Federal regulators give green light to acquisition of Genesee & Wyoming

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WASHINGTON, D.C. — Federal regulators, who in July had hit the pause button on the proposed acquisition of Genesee & Wyoming, today allowed the deal to proceed.

Brookfield Asset Management and its Singapore-based investment partner expect the $8.4-billion acquisition of G&W to close later this year or early next year.

The Surface Transportation Board on July 22 put an indefinite hold on the deal until it could weigh whether it was appropriate to grant the normal exemption for an acquisition that does not involve two railroads, a Class I, or a deal that links rail lines.

Under U.S. law, railroad transactions fall into four categories: major, significant, minor, and exempt. Brookfield and G&W sought to have the transaction exempt from board review, as typically happens when a non-railroad company buys a railroad.

In its decision, posted to the board’s website today, the STB concluded that the G&W transaction should fall under the exemption rules.

“After considering the comments and other information submitted into the record, the Board will allow the exemption to take effect,” the decision reads. “The comments submitted do not undermine the applicability of the … class exemption process.”

The comments came mostly from people who were concerned that G&W short line Providence & Worcester would drop periodic excursions. Rail labor, the SMART-TD of New York, also argued that the transaction would raise competitive concerns.

Board member Martin Oberman, in comments supporting the decision, questioned whether the traditional exemption rule was the right tool for the job given the size, scope, and importance of G&W and its 106 American railroads.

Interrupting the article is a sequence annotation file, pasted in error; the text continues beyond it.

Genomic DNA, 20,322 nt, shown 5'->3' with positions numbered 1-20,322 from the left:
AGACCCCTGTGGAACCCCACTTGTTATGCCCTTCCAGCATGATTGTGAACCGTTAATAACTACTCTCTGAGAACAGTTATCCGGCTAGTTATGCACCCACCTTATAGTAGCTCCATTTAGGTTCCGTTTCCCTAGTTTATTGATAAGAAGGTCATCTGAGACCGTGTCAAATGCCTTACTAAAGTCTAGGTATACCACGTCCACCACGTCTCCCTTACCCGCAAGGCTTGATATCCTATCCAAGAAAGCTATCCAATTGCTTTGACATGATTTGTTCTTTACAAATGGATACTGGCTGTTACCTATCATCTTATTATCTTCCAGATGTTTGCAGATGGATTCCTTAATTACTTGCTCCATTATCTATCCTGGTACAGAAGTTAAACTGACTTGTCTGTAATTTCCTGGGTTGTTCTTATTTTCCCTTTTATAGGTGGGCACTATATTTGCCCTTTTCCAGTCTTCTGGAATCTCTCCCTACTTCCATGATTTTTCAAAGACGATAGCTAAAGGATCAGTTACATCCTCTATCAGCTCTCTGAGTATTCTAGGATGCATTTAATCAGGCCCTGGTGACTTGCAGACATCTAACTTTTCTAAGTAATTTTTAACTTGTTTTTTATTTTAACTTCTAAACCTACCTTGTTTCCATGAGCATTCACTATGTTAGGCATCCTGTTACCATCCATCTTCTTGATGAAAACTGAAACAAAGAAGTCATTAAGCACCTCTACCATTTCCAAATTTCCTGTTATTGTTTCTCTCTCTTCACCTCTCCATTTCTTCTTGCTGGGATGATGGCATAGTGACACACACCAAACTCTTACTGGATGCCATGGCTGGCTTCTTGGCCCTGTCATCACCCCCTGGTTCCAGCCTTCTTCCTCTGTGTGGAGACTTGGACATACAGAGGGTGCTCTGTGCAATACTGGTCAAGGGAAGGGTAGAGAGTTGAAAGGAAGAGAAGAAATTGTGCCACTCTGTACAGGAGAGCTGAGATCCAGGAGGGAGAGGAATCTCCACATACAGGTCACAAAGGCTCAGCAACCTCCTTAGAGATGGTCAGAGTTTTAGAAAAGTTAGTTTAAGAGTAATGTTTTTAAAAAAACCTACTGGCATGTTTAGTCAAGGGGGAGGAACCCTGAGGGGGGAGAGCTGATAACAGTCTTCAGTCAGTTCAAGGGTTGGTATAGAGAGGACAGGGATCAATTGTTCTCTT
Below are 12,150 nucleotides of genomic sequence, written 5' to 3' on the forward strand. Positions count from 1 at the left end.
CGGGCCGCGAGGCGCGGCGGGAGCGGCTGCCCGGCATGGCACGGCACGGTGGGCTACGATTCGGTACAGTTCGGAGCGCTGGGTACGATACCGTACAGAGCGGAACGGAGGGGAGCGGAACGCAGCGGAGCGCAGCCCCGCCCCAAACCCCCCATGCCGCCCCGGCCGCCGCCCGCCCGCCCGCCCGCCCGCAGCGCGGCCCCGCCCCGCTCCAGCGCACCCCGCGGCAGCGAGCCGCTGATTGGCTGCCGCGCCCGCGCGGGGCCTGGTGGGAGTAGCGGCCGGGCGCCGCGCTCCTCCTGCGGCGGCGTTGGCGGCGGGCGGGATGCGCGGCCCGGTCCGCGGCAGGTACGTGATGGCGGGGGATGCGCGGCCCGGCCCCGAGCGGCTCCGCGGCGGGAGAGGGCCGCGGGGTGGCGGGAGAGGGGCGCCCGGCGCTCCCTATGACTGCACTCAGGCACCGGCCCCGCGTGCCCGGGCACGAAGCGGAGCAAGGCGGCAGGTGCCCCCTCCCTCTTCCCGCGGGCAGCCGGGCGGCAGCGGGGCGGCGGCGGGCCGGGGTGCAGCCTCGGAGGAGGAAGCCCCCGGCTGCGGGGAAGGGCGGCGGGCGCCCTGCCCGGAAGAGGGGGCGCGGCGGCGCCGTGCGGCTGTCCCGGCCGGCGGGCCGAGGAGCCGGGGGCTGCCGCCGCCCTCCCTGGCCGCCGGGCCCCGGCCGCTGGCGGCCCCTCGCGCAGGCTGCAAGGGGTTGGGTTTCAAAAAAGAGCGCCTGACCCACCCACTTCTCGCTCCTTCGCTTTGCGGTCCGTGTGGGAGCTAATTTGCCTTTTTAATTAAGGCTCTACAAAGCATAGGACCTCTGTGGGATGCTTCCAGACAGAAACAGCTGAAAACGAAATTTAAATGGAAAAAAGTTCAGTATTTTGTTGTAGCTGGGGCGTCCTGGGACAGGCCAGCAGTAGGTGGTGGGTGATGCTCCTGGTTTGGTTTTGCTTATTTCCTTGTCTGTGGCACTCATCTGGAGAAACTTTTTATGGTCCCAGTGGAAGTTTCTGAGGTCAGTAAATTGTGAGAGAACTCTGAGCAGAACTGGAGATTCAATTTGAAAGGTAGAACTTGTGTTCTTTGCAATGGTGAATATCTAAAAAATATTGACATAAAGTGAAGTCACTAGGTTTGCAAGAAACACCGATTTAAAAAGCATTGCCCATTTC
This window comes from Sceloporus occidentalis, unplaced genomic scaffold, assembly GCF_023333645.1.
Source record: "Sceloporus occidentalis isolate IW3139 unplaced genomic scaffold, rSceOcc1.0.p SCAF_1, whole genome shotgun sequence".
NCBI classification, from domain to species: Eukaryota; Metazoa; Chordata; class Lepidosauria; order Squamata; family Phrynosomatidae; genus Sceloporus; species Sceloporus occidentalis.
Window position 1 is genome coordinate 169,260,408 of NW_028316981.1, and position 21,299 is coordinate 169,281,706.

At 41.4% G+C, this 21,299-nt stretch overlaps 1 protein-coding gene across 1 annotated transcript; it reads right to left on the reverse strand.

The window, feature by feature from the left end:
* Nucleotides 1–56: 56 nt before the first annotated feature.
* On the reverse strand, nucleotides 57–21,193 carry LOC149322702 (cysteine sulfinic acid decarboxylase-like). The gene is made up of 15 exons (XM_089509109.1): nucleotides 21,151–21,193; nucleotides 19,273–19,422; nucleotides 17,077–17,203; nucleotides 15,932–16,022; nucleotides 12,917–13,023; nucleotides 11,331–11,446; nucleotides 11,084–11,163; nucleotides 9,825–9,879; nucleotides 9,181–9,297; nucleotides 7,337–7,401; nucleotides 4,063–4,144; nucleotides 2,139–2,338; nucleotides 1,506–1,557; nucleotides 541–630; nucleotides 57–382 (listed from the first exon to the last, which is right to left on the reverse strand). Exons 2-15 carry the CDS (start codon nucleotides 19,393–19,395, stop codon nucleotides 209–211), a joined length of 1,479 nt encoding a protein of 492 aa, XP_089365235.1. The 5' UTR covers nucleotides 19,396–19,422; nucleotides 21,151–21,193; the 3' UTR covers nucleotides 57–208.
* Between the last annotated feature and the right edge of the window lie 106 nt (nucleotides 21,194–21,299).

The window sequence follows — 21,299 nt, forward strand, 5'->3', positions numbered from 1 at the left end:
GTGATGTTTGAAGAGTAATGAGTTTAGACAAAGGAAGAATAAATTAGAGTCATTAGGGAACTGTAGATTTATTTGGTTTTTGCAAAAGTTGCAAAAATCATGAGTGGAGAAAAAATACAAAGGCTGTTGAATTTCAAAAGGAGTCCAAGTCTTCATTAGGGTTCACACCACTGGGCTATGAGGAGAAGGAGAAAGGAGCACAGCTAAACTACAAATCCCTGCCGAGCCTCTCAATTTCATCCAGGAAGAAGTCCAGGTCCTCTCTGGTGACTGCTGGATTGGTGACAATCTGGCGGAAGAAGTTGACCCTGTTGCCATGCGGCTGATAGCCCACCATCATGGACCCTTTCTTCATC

“For these reasons, in my opinion, this proceeding raises significant questions regarding whether transactions of this magnitude were contemplated when the class exemption regulations were adopted, and therefore raises questions as to whether it is appropriate for such major transactions to be eligible under those regulations in the first place,” Oberman wrote. “While I agree that, under existing regulations, this transaction may proceed as a class exemption, I do think the Board should consider in the future whether the exemption process should be applicable to transactions of such scale.

The board’s decision does require G&W and Brookfield to keep regulators up to date on the review of the deal by the federal government’s Committee on Foreign Investment in the United States.

At a special shareholder meeting on Oct. 3, some 83% of G&W shareholders approved the Brookfield deal, according to a regulatory filing.

G&W, Toronto-based Brookfield Infrastructure Partners, and GIC, an investment firm based in Singapore, on July 1 announced the deal to take the largest short line holding company private.

G&W owns 120 short lines, primarily in North America, but also has operations in Australia and Europe. G&W’s Australian operations are being sold as part of the deal.

A spokesman for G&W did not immediately return an email from Trains News Wire seeking comment on the STB’s decision.

NEWSWIRETrains News Wire

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